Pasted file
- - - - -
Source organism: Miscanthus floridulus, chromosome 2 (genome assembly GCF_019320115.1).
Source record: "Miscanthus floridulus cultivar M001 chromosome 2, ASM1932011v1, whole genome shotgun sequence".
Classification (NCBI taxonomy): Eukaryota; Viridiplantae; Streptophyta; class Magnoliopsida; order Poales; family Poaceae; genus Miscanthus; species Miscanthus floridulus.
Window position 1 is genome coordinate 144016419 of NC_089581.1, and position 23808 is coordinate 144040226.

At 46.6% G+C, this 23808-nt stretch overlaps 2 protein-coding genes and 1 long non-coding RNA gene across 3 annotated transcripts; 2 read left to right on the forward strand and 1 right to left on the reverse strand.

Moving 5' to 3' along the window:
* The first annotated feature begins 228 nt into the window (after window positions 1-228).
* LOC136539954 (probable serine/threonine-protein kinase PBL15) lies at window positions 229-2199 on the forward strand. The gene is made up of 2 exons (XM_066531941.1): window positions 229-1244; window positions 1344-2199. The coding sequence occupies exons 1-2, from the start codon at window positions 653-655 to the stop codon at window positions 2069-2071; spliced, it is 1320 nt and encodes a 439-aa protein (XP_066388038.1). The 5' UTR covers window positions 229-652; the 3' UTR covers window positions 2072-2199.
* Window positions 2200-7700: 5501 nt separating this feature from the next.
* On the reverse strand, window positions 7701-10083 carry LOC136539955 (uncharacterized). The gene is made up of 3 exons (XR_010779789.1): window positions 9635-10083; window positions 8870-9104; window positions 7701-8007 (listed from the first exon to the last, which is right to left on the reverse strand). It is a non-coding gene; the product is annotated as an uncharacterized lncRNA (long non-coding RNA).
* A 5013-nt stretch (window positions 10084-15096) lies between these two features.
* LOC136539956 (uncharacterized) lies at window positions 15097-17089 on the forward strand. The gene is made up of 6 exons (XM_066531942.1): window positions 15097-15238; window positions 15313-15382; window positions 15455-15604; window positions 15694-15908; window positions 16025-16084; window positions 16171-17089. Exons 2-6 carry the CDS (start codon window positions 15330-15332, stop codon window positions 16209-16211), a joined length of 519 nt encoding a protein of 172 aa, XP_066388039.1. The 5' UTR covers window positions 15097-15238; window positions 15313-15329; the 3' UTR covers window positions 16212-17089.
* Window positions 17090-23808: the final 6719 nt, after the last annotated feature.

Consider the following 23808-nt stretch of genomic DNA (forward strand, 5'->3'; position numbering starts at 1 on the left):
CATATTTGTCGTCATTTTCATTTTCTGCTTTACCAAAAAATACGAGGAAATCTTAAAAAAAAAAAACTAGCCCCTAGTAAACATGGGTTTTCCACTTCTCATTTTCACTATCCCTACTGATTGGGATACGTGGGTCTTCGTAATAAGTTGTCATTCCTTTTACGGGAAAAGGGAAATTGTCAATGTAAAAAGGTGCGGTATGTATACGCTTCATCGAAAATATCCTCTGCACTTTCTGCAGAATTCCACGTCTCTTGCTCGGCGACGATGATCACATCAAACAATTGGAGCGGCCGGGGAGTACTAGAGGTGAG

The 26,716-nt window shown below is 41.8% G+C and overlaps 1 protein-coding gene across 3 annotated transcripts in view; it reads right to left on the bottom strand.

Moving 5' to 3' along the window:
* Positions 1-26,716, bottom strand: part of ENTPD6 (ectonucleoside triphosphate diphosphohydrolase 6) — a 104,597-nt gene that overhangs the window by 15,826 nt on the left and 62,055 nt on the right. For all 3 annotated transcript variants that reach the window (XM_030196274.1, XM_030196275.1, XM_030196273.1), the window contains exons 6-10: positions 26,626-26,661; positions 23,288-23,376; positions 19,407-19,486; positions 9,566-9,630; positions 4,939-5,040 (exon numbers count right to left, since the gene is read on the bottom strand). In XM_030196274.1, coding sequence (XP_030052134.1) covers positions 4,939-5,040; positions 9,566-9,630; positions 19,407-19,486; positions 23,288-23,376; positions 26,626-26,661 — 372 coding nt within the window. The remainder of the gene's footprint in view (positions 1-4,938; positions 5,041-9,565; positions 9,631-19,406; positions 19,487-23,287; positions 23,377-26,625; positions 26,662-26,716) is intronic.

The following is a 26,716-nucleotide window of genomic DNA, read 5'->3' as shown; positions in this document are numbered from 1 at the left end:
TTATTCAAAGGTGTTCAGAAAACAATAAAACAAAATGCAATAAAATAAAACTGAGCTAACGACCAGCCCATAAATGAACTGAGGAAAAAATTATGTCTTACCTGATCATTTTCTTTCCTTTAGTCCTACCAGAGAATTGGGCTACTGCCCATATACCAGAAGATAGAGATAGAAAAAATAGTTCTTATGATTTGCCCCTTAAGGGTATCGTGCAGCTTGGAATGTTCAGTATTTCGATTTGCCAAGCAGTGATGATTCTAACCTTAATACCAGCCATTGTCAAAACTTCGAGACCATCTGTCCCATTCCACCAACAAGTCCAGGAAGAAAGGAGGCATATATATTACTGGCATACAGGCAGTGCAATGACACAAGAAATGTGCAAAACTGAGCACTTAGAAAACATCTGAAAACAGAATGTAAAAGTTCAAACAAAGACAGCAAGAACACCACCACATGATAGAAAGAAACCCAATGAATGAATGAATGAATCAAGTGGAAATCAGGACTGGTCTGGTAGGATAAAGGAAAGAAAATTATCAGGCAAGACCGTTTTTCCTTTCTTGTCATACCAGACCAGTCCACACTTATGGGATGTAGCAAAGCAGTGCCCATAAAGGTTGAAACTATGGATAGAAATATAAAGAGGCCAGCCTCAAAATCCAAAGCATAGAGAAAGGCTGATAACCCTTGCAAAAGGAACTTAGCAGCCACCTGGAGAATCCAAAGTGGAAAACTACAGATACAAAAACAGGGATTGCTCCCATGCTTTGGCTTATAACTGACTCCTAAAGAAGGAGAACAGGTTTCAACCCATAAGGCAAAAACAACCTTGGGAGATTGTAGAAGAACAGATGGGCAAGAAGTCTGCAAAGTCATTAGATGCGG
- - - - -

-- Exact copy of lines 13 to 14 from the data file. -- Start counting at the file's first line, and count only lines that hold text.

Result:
* Window positions 17090-23808: the final 6719 nt, after the last annotated feature.

Consider the following 23808-nt stretch of genomic DNA (forward strand, 5'->3'; position numbering starts at 1 on the left):